Guest post from Haytham Yassine, Software Engineer, IBM Social Media Analytics
Social media is not only a growing aspect of our daily personal lives, but also a key dimension for many successful business processes.
As a software engineer on IBM’s exciting social media analytics solution, IBM Cognos Consumer Insight, my interest and appreciation for social media knows no bounds.
I’m currently pursuing my MBA degree at the Telfer School of Management at the University of Ottawa. As part of the overarching division of Business Analytics at IBM, I’ve tried my best to relate between the material I learn in class and my career.
This semester I have a new challenge. In my Operations Management class (MBA5280B), I was tasked with an assignment to analyze a process and improve it.
I’m not a big fan of call centers and I firmly believe businesses should stop imposing their traditional models of service and start utilizing market-driven media of conversation for their business processes.
Just last month, I read a rhetorical blog posted by Brian Solis from Altimeter Group. It really intrigued me, particularly because the Extreme Blue (IBM's internship program for students pursuing software development and MBA degrees) project we planned out for the summer heavily addresses this space.
Solis’ blog helps highlight, in an exaggerated fashion, the frustrating traditional process of reporting a product or service complaint. I highly recommend reading this post as it provides a great introduction to the process reinvention I’m putting forth.
Not only that, the format I’m adopting in my blog takes the shape of a response to the original “Dear customer” tagline.
Although I would love to explore numerous processes that could be improved by using social media analytics, I will limit this article to the following: analyzing the call center process for reporting a product complaint and improving it by transposing it onto a “smarter” social media engagement workflow.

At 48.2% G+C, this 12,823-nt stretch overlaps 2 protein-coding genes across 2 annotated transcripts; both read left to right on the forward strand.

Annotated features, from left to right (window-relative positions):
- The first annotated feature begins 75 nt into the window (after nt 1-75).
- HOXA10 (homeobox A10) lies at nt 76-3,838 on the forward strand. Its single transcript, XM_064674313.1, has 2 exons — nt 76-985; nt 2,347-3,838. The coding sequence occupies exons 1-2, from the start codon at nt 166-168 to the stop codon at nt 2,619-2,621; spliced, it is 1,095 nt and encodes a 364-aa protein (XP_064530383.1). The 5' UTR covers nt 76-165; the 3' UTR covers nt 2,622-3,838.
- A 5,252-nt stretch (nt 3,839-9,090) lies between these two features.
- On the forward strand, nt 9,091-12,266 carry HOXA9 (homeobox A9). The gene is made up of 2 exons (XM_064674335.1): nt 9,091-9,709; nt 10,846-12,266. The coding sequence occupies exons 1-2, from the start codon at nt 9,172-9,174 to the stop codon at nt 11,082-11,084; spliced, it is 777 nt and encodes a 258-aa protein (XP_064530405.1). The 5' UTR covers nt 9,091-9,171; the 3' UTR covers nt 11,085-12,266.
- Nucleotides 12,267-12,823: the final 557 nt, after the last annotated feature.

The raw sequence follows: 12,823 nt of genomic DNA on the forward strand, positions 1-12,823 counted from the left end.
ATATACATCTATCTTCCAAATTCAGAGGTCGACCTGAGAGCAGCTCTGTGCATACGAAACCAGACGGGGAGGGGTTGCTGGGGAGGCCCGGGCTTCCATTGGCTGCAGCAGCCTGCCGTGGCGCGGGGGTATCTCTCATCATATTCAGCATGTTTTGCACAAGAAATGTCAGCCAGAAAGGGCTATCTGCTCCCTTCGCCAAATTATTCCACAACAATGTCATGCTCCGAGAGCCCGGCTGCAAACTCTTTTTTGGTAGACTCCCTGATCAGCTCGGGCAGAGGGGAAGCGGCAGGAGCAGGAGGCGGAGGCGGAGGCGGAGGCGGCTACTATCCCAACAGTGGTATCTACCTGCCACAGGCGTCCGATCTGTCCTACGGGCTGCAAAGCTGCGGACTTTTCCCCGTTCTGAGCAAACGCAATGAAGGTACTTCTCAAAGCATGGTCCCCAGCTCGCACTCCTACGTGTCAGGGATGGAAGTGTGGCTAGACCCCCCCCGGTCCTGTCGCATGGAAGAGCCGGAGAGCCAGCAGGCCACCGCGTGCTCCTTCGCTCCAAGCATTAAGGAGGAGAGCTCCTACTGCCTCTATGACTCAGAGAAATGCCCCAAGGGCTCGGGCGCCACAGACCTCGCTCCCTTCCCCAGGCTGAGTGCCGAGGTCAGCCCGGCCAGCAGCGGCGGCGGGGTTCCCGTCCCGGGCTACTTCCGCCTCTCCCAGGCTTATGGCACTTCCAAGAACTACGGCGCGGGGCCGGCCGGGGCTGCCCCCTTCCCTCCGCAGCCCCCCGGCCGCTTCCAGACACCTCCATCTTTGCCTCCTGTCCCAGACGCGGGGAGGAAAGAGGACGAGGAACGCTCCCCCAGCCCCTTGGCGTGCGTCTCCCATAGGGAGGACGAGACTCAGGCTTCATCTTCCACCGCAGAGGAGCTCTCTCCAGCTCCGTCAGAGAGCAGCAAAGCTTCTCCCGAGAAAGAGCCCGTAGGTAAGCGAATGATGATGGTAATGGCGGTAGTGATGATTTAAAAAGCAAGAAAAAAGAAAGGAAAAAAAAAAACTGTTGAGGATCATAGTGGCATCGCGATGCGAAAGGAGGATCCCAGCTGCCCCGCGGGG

Here we go…
Dear customer relations manager at (fictional company) XYZ,
I am writing to express my dissatisfaction, not with your products and services, but with the process you employ for people like me to voice their concerns about these very products and services. You emailed me recently asking that I go through the standard call center process for reporting a complaint or asking a how-to, and here I am instead going through the “very standard” social media channels.
Why, you ask?
It’s because I’m one of the millions of consumers out there who have grown fond of using social media for gathering buying decision information and venting experiences and reviews in return. It’s a vicious cycle, you know. Oh, and by the way, I hope you have a reliable social media analytics solution in place to pick up this blog; I won’t be picking up the phone and calling your hot line.
Your process is not only inefficient and painful, but it’s also missing on countless opportunities in the social media space. I’ll start off by analyzing the current process. Below is a simplified chart that highlights the various activities involved.
The process can be categorized as a service shop, where high customer involvement meets moderate-length service encounters and immediate delivery is expected at the end of the process.
I’ve highlighted in red the most problematic activities in the process chart and, as you can see, most of the complexity lies in the customer space. You’ll notice I’ve excluded transfer activities from the chart to make things simple; in reality, these do exist and they add to the encounter’s length and the customer’s frustration.
Here is a list, by no means exhaustive, of the issues I see with the current process:
· Increased customer effort in various activities, complicating the interaction
· Customers have to actively wait in queues for service, extending the service encounter
· Duplication and inefficiency – same inputs being requested/processed at multiple phases
· Multiple transfers may be required
· Potential peak capacity concerns
· Under utilization during low periods
· Agents pressured to provide quality output based on unknown inputs on the spot
· Lack of proactive quality control on process output
· Lost opportunities in customers hanging up
Of course, like a traditional call center, I’m not here to just offer my complaints. I do have a solution.
Click here for part 2 of the suggested process redesign.
In the meantime, please watch an online demo of IBM Cognos Consumer Insight in action.